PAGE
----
There’s still too much of a good ol’ boy network in detroit
They’ve failed to fix financial issues for the past 40 years
The bankruptcy situation
The crime rate
No one takes care of it
The failure to get justice
The city in general
People being moved out of their homes because of jobs lost
The high rate of illiteracy
Criminals with no pride in their city
The city is filled with greed
They’ve been ignoring problems for decades
Not being able to fix the bankruptcy issues
The lack of services
Bad government structure
The rundown areas
Crime rates are too high there
The economy isn’t being handled properly
Bankruptcy Judge Steven Rhodes is holding job interviews of sorts today with four men and one woman who applied to work as the court’s expert witness in determining the feasibility of the city’s eventual plan to exit from bankruptcy and operate in the future. Rhodes eventually will issue a final order with parameters for the city’s financial structure, management, operations and other provisions, and, to his credit, he’s looking for help in evaluating it.
The expert witness’s role “is not to help the city solve its problems. This limited assignment is simply to help me evaluate the feasibility of the city’s plan, whatever it may be when it comes up for confirmation, and the reasonableness of assumptions that go into its assertions of feasibility,” Judge Rhodes said this morning.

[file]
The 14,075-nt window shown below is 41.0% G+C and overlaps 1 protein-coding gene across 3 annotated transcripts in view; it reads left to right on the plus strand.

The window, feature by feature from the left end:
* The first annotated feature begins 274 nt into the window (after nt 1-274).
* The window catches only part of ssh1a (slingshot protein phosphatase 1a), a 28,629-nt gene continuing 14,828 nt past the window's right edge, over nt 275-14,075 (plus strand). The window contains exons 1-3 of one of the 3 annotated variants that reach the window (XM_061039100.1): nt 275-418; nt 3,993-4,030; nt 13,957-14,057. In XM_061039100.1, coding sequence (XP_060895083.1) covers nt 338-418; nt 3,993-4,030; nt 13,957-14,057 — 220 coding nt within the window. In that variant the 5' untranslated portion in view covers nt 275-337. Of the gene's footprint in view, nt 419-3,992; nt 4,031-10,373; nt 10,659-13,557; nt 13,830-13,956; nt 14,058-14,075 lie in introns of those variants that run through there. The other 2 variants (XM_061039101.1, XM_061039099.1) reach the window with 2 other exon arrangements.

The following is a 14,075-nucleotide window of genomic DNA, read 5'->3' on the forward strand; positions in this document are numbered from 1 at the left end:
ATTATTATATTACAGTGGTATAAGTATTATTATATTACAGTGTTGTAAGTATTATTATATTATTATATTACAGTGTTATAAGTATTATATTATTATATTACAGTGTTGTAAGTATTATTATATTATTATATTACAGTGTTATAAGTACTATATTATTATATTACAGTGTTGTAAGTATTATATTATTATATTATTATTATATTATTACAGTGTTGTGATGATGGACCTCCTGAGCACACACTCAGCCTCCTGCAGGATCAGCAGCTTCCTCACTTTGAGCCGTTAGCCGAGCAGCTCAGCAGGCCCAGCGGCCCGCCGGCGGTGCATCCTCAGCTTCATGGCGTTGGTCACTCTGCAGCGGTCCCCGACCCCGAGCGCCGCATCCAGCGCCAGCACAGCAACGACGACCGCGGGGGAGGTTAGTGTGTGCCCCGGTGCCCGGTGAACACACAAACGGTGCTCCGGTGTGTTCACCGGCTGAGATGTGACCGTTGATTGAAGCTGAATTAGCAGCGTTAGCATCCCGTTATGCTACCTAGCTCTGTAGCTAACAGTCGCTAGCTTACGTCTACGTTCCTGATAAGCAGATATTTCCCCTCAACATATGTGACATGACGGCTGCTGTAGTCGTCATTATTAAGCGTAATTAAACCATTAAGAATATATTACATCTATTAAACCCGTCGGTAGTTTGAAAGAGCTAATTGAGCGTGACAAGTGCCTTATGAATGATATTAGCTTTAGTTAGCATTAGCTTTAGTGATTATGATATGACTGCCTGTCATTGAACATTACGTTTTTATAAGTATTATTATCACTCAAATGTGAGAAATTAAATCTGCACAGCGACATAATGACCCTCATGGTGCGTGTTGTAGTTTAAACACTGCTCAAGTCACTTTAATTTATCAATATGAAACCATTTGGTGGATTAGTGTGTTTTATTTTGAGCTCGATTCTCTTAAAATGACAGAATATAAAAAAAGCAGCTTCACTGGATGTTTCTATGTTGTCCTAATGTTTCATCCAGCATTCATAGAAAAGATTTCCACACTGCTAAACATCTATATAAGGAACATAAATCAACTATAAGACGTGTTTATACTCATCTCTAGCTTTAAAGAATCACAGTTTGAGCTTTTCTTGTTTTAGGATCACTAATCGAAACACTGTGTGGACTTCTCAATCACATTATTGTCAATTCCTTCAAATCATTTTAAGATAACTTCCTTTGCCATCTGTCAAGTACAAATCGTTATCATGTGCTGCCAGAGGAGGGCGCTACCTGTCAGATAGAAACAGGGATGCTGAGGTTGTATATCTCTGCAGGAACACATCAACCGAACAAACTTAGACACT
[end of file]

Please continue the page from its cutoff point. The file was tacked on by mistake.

The applicants are being questioned by the judge, city attorney Thomas Cullen, of Jones Day, and two attorneys chosen to represent the creditors: Guy Neal, who represents an insurer of Detroit Water and Sewerage bonds, and Barbara Patek, who represents police and firefighter unions.
Judge Rhodes says he will decide today or at the latest Monday whom he will choose.
For an overview, columnist Laura Berman had this take on the process.
Here’s the Detroit Free Press Live Blog of the day.
The New York Times published this almost-quirky take on the day.
Judge Steven Rhodes, who is overseeing the Detroit Chapter 9 proceedings, issued an order two weeks ago seeking input about his proposal to hire an expert in municipal bankruptcy to help him analyze the $18 billion case and assess the feasibility of the city’s exit plan. The city, in a filing, suggested Edward Glaeser for the job. Glaeser is a Harvard economist and Manhattan Institute senior fellow. He is also author of “Triumph of the City” and has agreed to work pro bono.
Judge Rhodes will hear objections to his plan tomorrow morning. The city and the state have filed supporting briefs. The Official Committee of Retirees has some concerns outlined inthis brief.
Meanwhile, Next Chapter Detroit had some questions for Glaeser…and he answered:
Next Chapter Detroit: How did you get connected with Detroit?
Edward Glaeser: I have studied cities for the last 25 years, and Detroit is a great American city. I have long been fascinated by its remarkable rise. I wrote about Detroit’s past in my book “Triumph of the City.” I continue to hope for a better future for the city. There have been far too many foolish policy mistakes inflicted on the people of Detroit. If you are asking about the bankruptcy itself– the short answer is that the lawyers for the city contacted me.
NCD: Why do this pro bono?